In an embodiment of the present invention, a collar member 40 is situated intermediate the valve port 50 and the mouthpiece 20 and provides the structures that make the invention operate efficiently. Specifically, the collar member 40 may have a continuous side wall arranged in an oval shaped configuration although a combination of walls arranged in a rectangular, circular, or irregular configuration would also work. The continuous side wall of the collar member 40 defines a hollow interior space open on both front and rear ends in communication with the central orifice 27 of the mouthpiece 20 and with the open interior area of the valve port 50. In other words, the collar member 40 is essentially a pass through fitting through which ambient or processed air is inhaled by the patient and through which air from the patient's lungs is exhaled.

The collar member 40 may have a diameter slightly smaller than a diameter of the central orifice 27 of the external portion 26 of the mouthpiece 20 so as to be received therein in a tight friction fit arrangement. The external portion 26 may define one or more slots (not numbered) for receiving components attached to the collar member 40 as will be described later. In embodiments not shown, the collar member 40 may have a unitary construction with the external portion 26 of the mouthpiece 20 such that the valve port 50 is actually connected directly to the mouthpiece 20.

The collar member 40 may be coupled to the valve port 50 with one or more elastic members 60 so as to naturally urge these components toward one another while still allowing the vale port 50 to move away therefrom under tension. More particularly, at least one first flange 56 (also known as a “first post”) may be coupled to an exterior surface of the valve port 50 although the first flange 56 may be mounted to an internal or other surface of the valve port 50 in some embodiments. Similarly, at least a second flange 42 (also known as a “second post”) may be coupled to an external surface of the collar member 40, again it being understood that the second flange 42 may be mounted to an internal or other surface of the collar member 40 in some embodiments. Preferably, the first flange 56 is actually manifested as a pair of first flanges with each first flange 56 being spaced apart and separated from its counterpart and positioned, for instance, at ends of the valve port 50 as shown in the accompanying drawings. Similarly, the second flange 42 may be actually manifested as a pair of second flanges with each second flange 42 being spaced apart and separated from its counterpart and positioned, for instance, at ends of the collar member 40 as shown in the accompanying drawings.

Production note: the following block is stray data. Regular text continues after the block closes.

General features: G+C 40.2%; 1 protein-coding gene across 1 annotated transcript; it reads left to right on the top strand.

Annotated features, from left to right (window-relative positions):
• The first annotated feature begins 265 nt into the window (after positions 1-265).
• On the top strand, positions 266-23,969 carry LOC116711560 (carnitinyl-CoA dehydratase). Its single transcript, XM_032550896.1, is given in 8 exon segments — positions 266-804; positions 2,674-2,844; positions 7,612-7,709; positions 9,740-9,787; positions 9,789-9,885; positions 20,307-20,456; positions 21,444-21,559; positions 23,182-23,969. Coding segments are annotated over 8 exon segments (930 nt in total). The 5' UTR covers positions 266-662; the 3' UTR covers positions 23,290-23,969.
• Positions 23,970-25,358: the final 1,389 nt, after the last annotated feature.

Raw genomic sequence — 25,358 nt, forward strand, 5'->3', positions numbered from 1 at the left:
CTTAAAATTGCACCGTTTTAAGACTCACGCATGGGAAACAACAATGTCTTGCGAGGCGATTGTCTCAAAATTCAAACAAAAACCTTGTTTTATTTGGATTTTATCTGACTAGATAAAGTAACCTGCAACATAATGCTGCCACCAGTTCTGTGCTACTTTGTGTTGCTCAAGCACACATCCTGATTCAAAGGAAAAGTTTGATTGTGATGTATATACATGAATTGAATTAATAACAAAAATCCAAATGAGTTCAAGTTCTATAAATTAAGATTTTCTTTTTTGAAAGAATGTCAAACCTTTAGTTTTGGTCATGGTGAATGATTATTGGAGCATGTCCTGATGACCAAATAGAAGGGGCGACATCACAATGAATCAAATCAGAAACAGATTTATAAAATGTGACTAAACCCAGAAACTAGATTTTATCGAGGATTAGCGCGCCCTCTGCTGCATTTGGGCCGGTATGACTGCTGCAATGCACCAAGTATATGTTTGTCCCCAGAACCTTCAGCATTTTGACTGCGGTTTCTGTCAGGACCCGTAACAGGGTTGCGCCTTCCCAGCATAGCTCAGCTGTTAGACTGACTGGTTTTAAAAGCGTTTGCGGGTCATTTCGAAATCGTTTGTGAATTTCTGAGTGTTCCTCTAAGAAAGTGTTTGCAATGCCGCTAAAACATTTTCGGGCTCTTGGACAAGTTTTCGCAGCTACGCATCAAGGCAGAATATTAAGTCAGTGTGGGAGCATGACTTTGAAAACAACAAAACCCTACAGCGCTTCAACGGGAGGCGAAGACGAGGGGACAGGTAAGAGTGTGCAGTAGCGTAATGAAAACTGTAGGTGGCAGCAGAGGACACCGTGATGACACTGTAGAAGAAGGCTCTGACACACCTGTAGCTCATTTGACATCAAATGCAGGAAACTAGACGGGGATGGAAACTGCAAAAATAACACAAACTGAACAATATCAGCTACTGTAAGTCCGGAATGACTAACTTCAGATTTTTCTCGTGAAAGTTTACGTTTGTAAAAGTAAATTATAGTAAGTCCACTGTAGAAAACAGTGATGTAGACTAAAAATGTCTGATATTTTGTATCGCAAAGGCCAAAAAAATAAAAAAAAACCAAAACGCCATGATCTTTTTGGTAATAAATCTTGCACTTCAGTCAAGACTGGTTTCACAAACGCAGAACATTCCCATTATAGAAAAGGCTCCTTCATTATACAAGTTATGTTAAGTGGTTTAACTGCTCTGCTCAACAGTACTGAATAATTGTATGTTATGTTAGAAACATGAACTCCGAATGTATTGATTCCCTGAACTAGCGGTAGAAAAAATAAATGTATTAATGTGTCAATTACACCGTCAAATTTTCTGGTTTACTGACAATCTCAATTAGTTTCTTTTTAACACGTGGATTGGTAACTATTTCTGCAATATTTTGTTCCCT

The elastic member 60 is a loop of resilient material such as rubber. The elastic member 60 may be coupled to respective first and second flanges in a tightening, biased relationship. More particularly, the elastic member 60 may be a rubber band having a predetermined amount of tension coupled to respective flanges for normally urging the valve port 50 to bear against the collar member 40. In some embodiments, a gasket or o-ring seal may be sandwiched between the collar member 40 and valve port 50 or other components so as to seal against air leakage in use. In other embodiments (not shown), the elastic member 60 may utilize other types of resistive or tension technology, such as an air piston/cylinder combination that provides a predetermined amount of tension.